The RSNN annual workshop took place on 5 September 2022, and focused on incorporating patient preferences (PP) in a more structured manner in drug development and assessment. The workshop was held physically at the Media Plaza at the Jaarbeurs, Utrecht, as well as live streamed. 

‘Patient preferences: towards a more structural incorporation in the regulatory pathway’

The chair of the workshop was Peter Mol and various stakeholders shared their different perspectives, experiences, challenges, and opportunities in the elicitation and inclusion of PP across the different phases of drug development, with a specific emphasis on regulatory decision-making. 

The workshop started with the perspective of a patients’ association (Cristina Guerrero Paez), followed by the input of a regulator (Francesco Pignatti), a basic scientist (Stan van de Graaf), and industry (Cathelijne de Gram). An overview of the largest initiative on PP, the IMI PREFER project, was presented  by Isabelle Huys, Rosanne Janssens, and Liese Barbier, who showed the role and impact on the field of PP of obtaining the European Medicines Agency (EMA) qualification of IMI PREFER, a framework elaborating on why, when, and how to use and assess PP studies in dug development. The meeting continued with a panel discussion with input from the audience, which responded to several questions about patient centricity, heterogeneity in shared-decision making, and the inclusion of minorities in PP studies, among others. Finally, the audience was challenged with an interactive PP exercise conducted by Douwe Postmus, Hans Hillege, and Sonia Roldan. During this exercise participants imagined to be living with early Alzheimer’s disease, and were asked to set their maximum acceptable risk in exchange to delaying their disease progression. The exercise gave concrete insights about the design, methodology and applicability of these studies.

PP studies for more transparency and robustness

All presenters agreed on the relevance and added value of PP studies, and the willingness of patients to collaborate in the studies in different manners was highlighted. PP studies were recognised to increase the transparency and robustness of regulatory decisions, since they can elicit, qualitatively or quantitatively, the importance of various drug effects, the acceptable risks, and the heterogeneity in preferences across different subgroups of the population, contributing to a more objective benefit-risk evaluation.


The different stakeholders also discussed some of the challenges to overcome. For example, the importance of using patient-friendly language and patient-relevant outcomes, which may not always be in line with the outcomes of clinical studies. Bridging this information in the most accurate manner is, however, essential to incorporate PP studies in regulatory decisions. Furthermore, industry and regulators highlighted the difficulties to include PP studies in the drug development, since the lack of guidelines about their role in the decisions and the limited information for their execution in a regulatory acceptable manner makes it unstructured and challenging.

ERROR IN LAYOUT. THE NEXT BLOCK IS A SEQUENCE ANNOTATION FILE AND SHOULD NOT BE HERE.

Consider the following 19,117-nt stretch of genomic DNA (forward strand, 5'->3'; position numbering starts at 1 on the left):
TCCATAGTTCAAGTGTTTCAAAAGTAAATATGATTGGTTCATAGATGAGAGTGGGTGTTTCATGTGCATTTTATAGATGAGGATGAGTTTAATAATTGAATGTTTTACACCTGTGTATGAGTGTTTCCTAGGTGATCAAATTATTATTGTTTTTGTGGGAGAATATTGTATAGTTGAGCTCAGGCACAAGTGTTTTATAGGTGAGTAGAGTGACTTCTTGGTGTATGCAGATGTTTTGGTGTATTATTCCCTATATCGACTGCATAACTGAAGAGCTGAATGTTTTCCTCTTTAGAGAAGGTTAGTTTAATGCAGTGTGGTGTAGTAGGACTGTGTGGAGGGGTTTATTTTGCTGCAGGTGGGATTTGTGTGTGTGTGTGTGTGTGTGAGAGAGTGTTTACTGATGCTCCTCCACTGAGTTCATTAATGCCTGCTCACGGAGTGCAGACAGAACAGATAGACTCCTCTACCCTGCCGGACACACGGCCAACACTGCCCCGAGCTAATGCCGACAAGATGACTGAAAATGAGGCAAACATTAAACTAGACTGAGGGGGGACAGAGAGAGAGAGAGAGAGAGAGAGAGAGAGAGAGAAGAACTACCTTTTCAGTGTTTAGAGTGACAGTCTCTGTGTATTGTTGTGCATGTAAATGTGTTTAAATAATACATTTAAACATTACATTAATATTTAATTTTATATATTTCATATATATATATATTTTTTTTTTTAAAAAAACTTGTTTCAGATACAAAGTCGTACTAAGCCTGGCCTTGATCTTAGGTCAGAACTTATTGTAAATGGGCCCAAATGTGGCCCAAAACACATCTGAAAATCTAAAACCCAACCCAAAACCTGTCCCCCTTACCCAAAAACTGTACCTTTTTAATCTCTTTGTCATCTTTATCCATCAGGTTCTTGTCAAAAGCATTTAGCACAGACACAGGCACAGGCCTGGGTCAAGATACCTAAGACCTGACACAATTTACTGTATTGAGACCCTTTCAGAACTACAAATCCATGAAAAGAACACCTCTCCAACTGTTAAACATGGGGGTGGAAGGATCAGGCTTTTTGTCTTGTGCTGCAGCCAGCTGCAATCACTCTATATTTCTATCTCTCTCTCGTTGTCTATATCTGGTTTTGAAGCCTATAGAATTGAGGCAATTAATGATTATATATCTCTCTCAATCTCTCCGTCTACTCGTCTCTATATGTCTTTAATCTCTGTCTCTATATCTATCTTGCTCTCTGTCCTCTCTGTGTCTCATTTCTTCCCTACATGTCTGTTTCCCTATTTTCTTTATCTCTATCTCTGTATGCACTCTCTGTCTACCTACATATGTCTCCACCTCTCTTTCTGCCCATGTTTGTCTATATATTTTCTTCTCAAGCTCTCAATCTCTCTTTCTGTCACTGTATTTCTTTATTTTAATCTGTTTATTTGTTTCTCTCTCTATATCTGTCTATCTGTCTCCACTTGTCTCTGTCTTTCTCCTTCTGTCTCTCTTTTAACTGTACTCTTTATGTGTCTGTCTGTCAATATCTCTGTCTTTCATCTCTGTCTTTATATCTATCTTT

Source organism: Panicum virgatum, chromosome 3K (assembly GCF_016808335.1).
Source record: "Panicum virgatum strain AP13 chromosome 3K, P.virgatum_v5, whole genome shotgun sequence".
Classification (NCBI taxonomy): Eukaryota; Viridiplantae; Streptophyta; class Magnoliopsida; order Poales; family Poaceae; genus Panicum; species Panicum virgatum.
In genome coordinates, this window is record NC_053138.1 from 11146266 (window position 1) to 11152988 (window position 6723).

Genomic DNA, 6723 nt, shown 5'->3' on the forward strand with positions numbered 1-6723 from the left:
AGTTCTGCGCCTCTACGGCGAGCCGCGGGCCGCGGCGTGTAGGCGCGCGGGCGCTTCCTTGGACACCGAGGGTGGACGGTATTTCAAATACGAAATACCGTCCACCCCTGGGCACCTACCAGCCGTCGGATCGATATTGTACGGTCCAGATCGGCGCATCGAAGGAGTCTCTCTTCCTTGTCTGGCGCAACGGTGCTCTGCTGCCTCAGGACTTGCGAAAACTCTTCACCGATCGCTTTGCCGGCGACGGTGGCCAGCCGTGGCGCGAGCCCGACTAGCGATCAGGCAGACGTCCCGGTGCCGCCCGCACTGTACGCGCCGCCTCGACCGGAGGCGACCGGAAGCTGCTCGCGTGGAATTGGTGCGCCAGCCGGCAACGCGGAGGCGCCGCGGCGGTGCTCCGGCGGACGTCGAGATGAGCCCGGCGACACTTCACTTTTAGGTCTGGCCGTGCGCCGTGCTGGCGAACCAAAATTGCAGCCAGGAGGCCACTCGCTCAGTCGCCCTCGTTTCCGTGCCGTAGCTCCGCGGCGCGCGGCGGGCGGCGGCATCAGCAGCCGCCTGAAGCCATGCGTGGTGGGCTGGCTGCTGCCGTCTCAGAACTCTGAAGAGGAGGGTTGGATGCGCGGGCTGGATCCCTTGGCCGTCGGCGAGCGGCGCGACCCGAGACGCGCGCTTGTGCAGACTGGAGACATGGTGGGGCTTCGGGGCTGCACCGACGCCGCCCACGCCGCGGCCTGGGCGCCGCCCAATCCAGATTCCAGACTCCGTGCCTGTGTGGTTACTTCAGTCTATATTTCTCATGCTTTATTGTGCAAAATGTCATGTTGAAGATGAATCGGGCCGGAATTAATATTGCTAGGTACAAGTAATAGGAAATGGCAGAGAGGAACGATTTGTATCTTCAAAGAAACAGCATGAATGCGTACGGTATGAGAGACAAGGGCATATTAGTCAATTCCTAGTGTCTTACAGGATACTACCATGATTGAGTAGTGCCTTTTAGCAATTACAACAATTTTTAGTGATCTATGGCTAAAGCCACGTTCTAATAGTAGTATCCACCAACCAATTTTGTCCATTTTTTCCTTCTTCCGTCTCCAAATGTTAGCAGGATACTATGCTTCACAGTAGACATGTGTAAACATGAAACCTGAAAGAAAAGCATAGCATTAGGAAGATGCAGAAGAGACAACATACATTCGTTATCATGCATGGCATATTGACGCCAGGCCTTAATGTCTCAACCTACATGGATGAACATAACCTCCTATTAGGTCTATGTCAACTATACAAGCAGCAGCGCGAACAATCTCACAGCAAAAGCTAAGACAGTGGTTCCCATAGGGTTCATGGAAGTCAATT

The workshop conveyed the importance of the different stakeholders cooperating together from the earliest phase, basic science research. This will facilitate the setting of initiatives, the design and conduct of adequate studies, and the development of appropriate guidelines. All stakeholders agreed on the  growing importance of PP studies in drug development and assessment, and aimed for a better implementation of these studies in the near future through further collaboration.

RSNN co-chair Sjaak Bot (Janssen), chairing the plenary discussion with panel speakers.


Opening by Peter Mol (UMCG, MEB, EMA, RSNN co-chair)


Am I just a patient? - Cristina Guerrero Paez (Dutch Breast Cancer Society)


Patient preferences in regulatory decisions and current challenges - Francesco Pignatti (EMA)


Patient participation in rare liver disease research - Stan van de Graaf (Amsterdam UMC)


Industry Perspective on Patient Engagement in Drug Development and Regulatory Decision Making - Cathelijne de Gram (Janssen – Global Regulatory Policy & Intelligence Director, EMEA Policy Lead at Janssen)


The PREFER final recommendations and future research needs - Isabelle Huys (KU Leuven, EMA)


Coffee/Tea break


Plenary discussion with panel speakers - Chaired by Sjaak Bot (Janssen/RSNN co-chair)

Panel speakers:   Cristina Guerrero Paez (Dutch Breast Cancer Society)

Francesco Pignatti (EMA)

Stan van de Graaf (Amsterdam UMC)

Hans Hillege (UMCG, EMA)

Isabelle Huys (KU Leuven, EMA)

Susan Bhatti (Merck)


Quantitative methods for the benefit-risk assessment, a hands-on exercise - Hans Hillege (UMCG/EMA), Douwe Postmus (UMCG) & Sonia Roldan Muñoz (UMCG)


Research on patient preferences

Experience-based learnings regarding the design, conduct and analysis of patient preference studies incorporating qualitative research methods - Rosanne Janssens (KU Leuven)

EMA/EUnetHTA qualification of the IMI PREFER Patient Preference Framework: key outcomes, value and implications - Liese Barbier (KU Leuven)


Closing by Peter Mol (UMCG, MEB, EMA, RSNN co-chair)